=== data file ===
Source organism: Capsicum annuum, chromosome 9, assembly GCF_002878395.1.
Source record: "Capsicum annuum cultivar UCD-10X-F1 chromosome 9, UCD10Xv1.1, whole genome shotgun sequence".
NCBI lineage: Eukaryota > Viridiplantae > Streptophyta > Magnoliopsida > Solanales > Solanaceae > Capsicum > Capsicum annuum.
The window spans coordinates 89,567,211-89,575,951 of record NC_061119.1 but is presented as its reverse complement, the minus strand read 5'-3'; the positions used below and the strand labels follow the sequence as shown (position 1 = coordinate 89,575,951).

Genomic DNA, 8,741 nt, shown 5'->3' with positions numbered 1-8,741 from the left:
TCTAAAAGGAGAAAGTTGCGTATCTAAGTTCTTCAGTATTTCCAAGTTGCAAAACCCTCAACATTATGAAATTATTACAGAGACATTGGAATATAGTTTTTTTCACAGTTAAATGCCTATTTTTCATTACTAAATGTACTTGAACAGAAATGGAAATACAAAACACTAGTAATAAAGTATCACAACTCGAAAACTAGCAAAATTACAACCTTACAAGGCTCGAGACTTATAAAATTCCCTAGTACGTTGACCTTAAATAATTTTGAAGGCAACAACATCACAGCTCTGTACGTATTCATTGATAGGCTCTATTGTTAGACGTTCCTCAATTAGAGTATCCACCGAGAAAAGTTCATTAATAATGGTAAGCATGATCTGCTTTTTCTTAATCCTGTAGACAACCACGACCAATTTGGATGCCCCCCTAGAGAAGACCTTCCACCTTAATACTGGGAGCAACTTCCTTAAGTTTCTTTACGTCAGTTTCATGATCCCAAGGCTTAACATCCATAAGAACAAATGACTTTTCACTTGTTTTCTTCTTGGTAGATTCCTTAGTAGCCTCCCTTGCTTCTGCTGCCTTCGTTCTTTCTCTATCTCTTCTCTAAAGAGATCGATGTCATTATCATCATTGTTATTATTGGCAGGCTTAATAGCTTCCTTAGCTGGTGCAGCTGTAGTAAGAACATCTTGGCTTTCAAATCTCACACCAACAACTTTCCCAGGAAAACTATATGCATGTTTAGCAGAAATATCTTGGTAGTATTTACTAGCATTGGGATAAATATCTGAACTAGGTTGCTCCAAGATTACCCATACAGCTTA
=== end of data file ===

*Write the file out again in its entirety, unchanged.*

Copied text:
Source organism: Capsicum annuum, chromosome 9, assembly GCF_002878395.1.
Source record: "Capsicum annuum cultivar UCD-10X-F1 chromosome 9, UCD10Xv1.1, whole genome shotgun sequence".
NCBI lineage: Eukaryota > Viridiplantae > Streptophyta > Magnoliopsida > Solanales > Solanaceae > Capsicum > Capsicum annuum.
The window spans coordinates 89,567,211-89,575,951 of record NC_061119.1 but is presented as its reverse complement, the minus strand read 5'-3'; the positions used below and the strand labels follow the sequence as shown (position 1 = coordinate 89,575,951).

Genomic DNA, 8,741 nt, shown 5'->3' with positions numbered 1-8,741 from the left:
TCTAAAAGGAGAAAGTTGCGTATCTAAGTTCTTCAGTATTTCCAAGTTGCAAAACCCTCAACATTATGAAATTATTACAGAGACATTGGAATATAGTTTTTTTCACAGTTAAATGCCTATTTTTCATTACTAAATGTACTTGAACAGAAATGGAAATACAAAACACTAGTAATAAAGTATCACAACTCGAAAACTAGCAAAATTACAACCTTACAAGGCTCGAGACTTATAAAATTCCCTAGTACGTTGACCTTAAATAATTTTGAAGGCAACAACATCACAGCTCTGTACGTATTCATTGATAGGCTCTATTGTTAGACGTTCCTCAATTAGAGTATCCACCGAGAAAAGTTCATTAATAATGGTAAGCATGATCTGCTTTTTCTTAATCCTGTAGACAACCACGACCAATTTGGATGCCCCCCTAGAGAAGACCTTCCACCTTAATACTGGGAGCAACTTCCTTAAGTTTCTTTACGTCAGTTTCATGATCCCAAGGCTTAACATCCATAAGAACAAATGACTTTTCACTTGTTTTCTTCTTGGTAGATTCCTTAGTAGCCTCCCTTGCTTCTGCTGCCTTCGTTCTTTCTCTATCTCTTCTCTAAAGAGATCGATGTCATTATCATCATTGTTATTATTGGCAGGCTTAATAGCTTCCTTAGCTGGTGCAGCTGTAGTAAGAACATCTTGGCTTTCAAATCTCACACCAACAACTTTCCCAGGAAAACTATATGCATGTTTAGCAGAAATATCTTGGTAGTATTTACTAGCATTGGGATAAATATCTGAACTAGGTTGCTCCAAGATTACCCATACAGCTTA